Art Theft: The A Lot Of Interesting and Famous Cases in History



Art theft is an complicated and ancient crime. When you take a look at the a few of the most popular cases of art thefts in history, you see completely planned operations that include art dealerships, art fakers, mobsters, ransoms, and millions of dollars. Here you can read about a few of the most popular cases of art theft in the history.

The First Theft:
The very first recorded case of art theft was in 1473, when 2 panels of altarpiece of the Last Judgment by the Dutch painter Hans Memling were stolen. While the triptych was being transported by ship from the Netherlands to Florence, the ship was assaulted by pirates who took it to the Gdansk cathedral in Poland. Nowadays, the piece is revealed at the National Museum in Gdansk where it was just recently moved from the Basilica of the Assumption.

One Of The Most Famous Theft:
The most well-known story of art theft involves among the most popular paintings worldwide and one of the most popular artists in history as a suspect. In the night of August 21, 1911, the Mona Lisa was taken from the Louver. Right after, Pablo Picasso was detained and questioned by the cops, but was released quickly.

It turned out that the 30 × 21 inch painting was taken by one of the museum workers by the name of Vincenzo Peruggia, who just carried it concealed under his coat. The criminal activity was thoroughly carried out by a infamous con guy, Eduardo de Valfierno, who was sent by an art faker who planned to make copies and offer them as if they were the initial painting.

While Yves Chaudron, the art faker, was busy producing copies for the well-known work of art, Mona Lisa was still hidden at Peruggias apartment or condo. After 2 years in which Peruggia did not speak with Chaudron, he attempted to make the very best from his taken good. Eventually, Peruggia was captured by the police while aiming to offer the painting to an art dealer from Florence, Italy. The Mona Lisa was gone back to the Louver in 1913.

The Greatest Theft in the USA:
The most significant art theft in United States happened at the Isabella Stewart Gardner Museum. On the night of March 18, 1990, a group of burglars wearing cops uniforms got into the museum and took thirteen paintings whose cumulative value was approximated at around 300 million dollars. The thieves took two paintings and one print by Rembrandt, and works of Vermeer, Manet, Degas, Govaert Flinck, along with a French and a Chinese artifact.

Since yet, none of the paintings have actually been found and the case is still unsolved. Inning accordance with current rumors, the FBI are examining the possibility that the Boston Mob along with French art dealers are connected to the criminal activity.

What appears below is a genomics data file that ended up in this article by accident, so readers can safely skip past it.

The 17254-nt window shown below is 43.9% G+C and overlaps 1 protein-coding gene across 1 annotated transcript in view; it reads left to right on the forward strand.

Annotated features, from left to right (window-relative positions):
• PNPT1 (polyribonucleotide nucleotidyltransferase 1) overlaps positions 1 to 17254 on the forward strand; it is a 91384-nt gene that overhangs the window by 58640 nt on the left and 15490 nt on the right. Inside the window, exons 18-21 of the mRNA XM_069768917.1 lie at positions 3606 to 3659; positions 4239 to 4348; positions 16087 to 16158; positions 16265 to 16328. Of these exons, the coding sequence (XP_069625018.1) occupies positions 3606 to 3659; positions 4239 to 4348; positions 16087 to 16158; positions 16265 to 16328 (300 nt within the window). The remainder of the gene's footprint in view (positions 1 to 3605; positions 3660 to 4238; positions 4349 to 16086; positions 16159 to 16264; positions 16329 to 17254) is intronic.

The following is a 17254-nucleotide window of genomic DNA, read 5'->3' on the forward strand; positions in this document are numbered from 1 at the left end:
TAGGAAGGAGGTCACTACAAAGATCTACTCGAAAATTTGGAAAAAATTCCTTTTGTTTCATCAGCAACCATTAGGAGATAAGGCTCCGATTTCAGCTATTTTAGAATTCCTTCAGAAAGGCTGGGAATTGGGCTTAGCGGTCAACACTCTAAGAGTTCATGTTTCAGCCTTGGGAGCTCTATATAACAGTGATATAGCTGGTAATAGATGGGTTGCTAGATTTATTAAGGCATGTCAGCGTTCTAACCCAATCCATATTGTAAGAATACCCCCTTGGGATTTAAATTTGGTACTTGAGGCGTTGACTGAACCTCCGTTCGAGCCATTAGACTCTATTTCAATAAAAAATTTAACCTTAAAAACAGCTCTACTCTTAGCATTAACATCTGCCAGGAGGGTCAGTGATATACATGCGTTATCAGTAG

The Scream:
The painting by Edvard Munchs, The Scream, is probably the most searched for painting by art thieves in history. It has been taken twice and was only recently recuperated. In 1994, throughout the Winter Olympics in Lillehammer, Norway, The Scream was stolen from an Oslo gallery by two thieves who broke through an open window, set off the alarm and left a note saying: thanks for the bad security.

Three months later on, the holders of the painting approached the Norwegian Government with an deal: 1 million dollars ransom for Edvard Munchs The Scream. The Federal government refused the offer, but the Norwegian authorities worked together with the British Cops and the Getty Museum to arrange a sting operation that brought back the painting to where it belongs.

While Museum authorities waiting for the thieves to request ransom money, rumors declared that both paintings were burned to hide proof. Eventually, the Norwegian authorities found the two paintings on August 31, 2006 however the truths on how they were recovered are not understood.


When you look at the some of the most well-known cases of art thefts in history, you see thoroughly prepared operations that involve art dealerships, art fakers, mobsters, ransoms, and millions of dollars. The most well-known story of art theft includes one of the most popular paintings in the world and one of the most popular https://www.whitepages.com/name/Kurt-Criter/Denver-CO artists in history as a suspect. The crime was carefully conducted by a notorious con male, Eduardo de Valfierno, who was sent out by an art faker who planned to make copies and offer them as if they were the original painting.

Ultimately, Peruggia was caught by the cops while trying to offer the painting to an art dealer from Florence, Italy. The painting by Edvard Munchs, The Scream, is probably the most sought after painting by art burglars in history.

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